(6) The allegation of having no stock with it or having agreed not to invoke the bank guarantee is denied by the respondent. The respondent has taken the stand that inspire of the Chairman of the plaintiff company promising to make payment by 24-7-1979 of the balance of 160 tonnes said amount was not paid and thereforee the respondent is entitled to invoke the bank guarantee. The allegation that the quality was defective is denied and is stated to be motivated with a view to cover the plaintiff's own default in its failure to make payment within the extended period and to cover its own financial difficulties. The charge of non-availability of the stock is denied. Rather it is alleged that it is breach of contract by the plaintiff.
(7) As mentioned above the appellant sought an interim injunction which has been refused by the single Judge and the plaintiff has come up in appeal against that order.
(8) Mr. Ray the learned counsel for the appellant took us through the correspondance which had been exchanged between the appellant and the respondent and urged that there was a prime facie arguable matter as to who was at fault for the supply or non-supply of the goods and thereforee the respondent should be restrained from seeking to realise the bank guarantee. This argument however, proceeds on the assumption as if the amount Payble under the bank guarantee is an integral part of the disputes arising between the parties and thereforee if it could be shown that there were arguable matters to be tried in the suit, payment under the bank guarantee could be restrained in the meanwhile and for this Mr. Ray referred us to some of the observations made in Suit No. 567-A/79 decided by Kapur, J. on October Ii, 1979. In our view reliance on those observations which, we say with great respect, were more or less casual, can be of no assistance to Mr. Ray. It is now well settled that performance guarantee stands on a similar footing to an irrevocable letter of credit. A Bank which gives a performance guarantee must honour that guarantee according to its terms. It is not concerned in the least with the relations between the supplier and the customer ; nor with the question whether the supplier has. performed his contracted obligation or not ; nor with the question whether the supplier is in default or not. The bank must pay according to its guarantee, on demand if so stipulated, without proof or conditions. The only exception, is when there is a clear hand of which the bank has noticed
(9) Similarly an irrevocable letter of credit constitutes an independent contract between the issuing banker and the seller, and is not qualified by or subject to the terms of the contract of sale, made between the buyer and the seller, or the contract between the issuing banker and the buyer.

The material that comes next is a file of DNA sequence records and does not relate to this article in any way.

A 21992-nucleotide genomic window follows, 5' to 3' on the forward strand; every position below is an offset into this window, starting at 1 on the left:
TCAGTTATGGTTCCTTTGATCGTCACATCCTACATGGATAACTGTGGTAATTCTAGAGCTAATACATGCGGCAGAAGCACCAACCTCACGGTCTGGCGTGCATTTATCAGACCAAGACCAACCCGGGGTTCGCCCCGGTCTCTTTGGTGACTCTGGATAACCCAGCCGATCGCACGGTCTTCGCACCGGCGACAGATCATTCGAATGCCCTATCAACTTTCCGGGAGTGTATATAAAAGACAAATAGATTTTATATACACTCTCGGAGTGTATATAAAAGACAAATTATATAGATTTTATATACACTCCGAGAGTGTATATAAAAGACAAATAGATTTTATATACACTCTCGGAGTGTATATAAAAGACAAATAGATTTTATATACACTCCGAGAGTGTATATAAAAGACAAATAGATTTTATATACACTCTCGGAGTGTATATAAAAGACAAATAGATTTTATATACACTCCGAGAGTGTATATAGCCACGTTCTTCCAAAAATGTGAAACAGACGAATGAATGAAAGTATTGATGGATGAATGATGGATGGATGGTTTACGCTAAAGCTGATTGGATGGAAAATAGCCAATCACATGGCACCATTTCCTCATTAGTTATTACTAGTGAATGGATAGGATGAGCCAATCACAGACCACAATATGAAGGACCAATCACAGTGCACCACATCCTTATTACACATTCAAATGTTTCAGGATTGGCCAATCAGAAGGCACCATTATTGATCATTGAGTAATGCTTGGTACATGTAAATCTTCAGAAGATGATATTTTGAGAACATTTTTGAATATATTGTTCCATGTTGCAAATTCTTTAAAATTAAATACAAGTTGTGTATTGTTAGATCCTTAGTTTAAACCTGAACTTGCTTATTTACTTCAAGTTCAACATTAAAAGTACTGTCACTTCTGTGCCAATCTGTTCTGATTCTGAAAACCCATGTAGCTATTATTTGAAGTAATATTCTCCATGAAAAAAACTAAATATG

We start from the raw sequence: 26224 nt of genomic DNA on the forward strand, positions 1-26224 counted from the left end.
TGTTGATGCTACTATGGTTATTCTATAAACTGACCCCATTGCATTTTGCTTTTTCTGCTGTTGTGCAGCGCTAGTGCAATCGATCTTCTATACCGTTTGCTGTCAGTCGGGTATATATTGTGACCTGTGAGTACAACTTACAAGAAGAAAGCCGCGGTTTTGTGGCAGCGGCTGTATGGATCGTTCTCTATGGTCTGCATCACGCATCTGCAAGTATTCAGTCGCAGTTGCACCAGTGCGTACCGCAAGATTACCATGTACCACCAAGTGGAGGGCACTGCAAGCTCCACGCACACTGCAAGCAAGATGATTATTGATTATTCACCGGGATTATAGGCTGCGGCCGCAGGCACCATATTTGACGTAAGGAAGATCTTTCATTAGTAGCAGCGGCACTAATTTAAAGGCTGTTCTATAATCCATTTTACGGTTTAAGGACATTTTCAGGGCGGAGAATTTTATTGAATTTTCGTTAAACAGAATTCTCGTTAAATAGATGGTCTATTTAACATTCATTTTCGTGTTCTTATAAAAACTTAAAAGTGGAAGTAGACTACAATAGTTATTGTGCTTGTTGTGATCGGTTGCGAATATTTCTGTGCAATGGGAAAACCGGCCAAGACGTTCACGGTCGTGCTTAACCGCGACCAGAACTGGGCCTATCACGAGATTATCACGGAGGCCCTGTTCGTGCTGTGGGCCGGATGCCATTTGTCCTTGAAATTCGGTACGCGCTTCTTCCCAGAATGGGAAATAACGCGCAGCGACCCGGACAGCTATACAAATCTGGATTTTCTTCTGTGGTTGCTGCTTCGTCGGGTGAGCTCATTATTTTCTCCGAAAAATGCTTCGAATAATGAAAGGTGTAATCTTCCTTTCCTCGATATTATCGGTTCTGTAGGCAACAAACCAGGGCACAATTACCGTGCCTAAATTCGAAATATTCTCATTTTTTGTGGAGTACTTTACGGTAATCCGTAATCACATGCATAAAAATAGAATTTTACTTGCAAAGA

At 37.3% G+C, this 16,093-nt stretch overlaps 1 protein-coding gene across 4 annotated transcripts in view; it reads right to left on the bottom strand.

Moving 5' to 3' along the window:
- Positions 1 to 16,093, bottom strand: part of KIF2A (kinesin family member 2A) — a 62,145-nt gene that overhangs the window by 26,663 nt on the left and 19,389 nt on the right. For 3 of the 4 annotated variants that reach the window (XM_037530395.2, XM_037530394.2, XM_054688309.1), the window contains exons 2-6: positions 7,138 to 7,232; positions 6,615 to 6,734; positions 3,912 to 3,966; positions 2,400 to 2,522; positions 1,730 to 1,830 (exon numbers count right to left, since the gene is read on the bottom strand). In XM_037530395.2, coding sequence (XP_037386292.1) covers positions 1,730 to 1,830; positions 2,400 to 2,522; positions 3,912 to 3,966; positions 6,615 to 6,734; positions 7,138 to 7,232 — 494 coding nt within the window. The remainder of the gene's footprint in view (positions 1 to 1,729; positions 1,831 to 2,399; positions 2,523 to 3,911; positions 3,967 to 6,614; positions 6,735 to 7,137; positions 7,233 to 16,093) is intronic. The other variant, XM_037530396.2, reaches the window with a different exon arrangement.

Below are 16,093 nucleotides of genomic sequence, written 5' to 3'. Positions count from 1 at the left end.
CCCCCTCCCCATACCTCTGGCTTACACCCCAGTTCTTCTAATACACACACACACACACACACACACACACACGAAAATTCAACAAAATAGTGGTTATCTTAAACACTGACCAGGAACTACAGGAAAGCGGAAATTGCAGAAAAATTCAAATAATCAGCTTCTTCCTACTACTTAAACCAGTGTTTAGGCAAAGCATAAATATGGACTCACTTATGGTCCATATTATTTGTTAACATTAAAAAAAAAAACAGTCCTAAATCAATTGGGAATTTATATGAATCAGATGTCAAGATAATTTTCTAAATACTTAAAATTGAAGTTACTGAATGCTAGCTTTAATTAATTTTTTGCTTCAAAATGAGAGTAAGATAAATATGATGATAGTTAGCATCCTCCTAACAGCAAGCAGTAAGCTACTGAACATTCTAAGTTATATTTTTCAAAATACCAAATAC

(10) Now the law, thereforee, is that whether bank guarantee can be enforced or not by the beneficiary will depend upon the terms of the performance guarantee. The contract between the bank and the respondent Stc is air independent autonomous one. The efficacy of this contract is not controlled by another independent contract between the appellant and the respondent. The encashment of the bank, guarantee has nothing to do with the alleged disputes between the appellant and the respondent which must be decided independently on the basis of the terms of that contract, without involving the contract of bank guarantee.
(11) In the present case the guarantee given by the Bank of India is in the following terms :-
THEState Trdg. Corpn. of India Ltd.,
INconsideration of your having agreed to register the Raw Rubber requirement, of Premier Tyres Ltd. Merchant Chamber, 11, Sir.V. Thackersey Marg, Bombay-400020 (hereinafter referred to as 'Actual user /allottee'). We Bank of India, 0-SO M. Gandhi Road, Bombay, as also our successors and assignee bind ourselves unconditionally and irrevocably that in the event of any default failure on the part of the Actual User/allottee to observe all or any of the conditions prescribed/to be prescribed by you in regard to the above said registration and/or allocation order that may be issued by you, we shall on your first demand without protest or debur and without reference to the Actual User/Allottee and notwithstanding any contestation by Actual User/Allottee or existence of any dispute whatsoever between you and the Actual User/Allottee pa/ fourthwith to you or to your successors and assigns any sum up to Rs. 3,60,000.00 . (Rupees Three Lacs sixty trousand) that you may demand.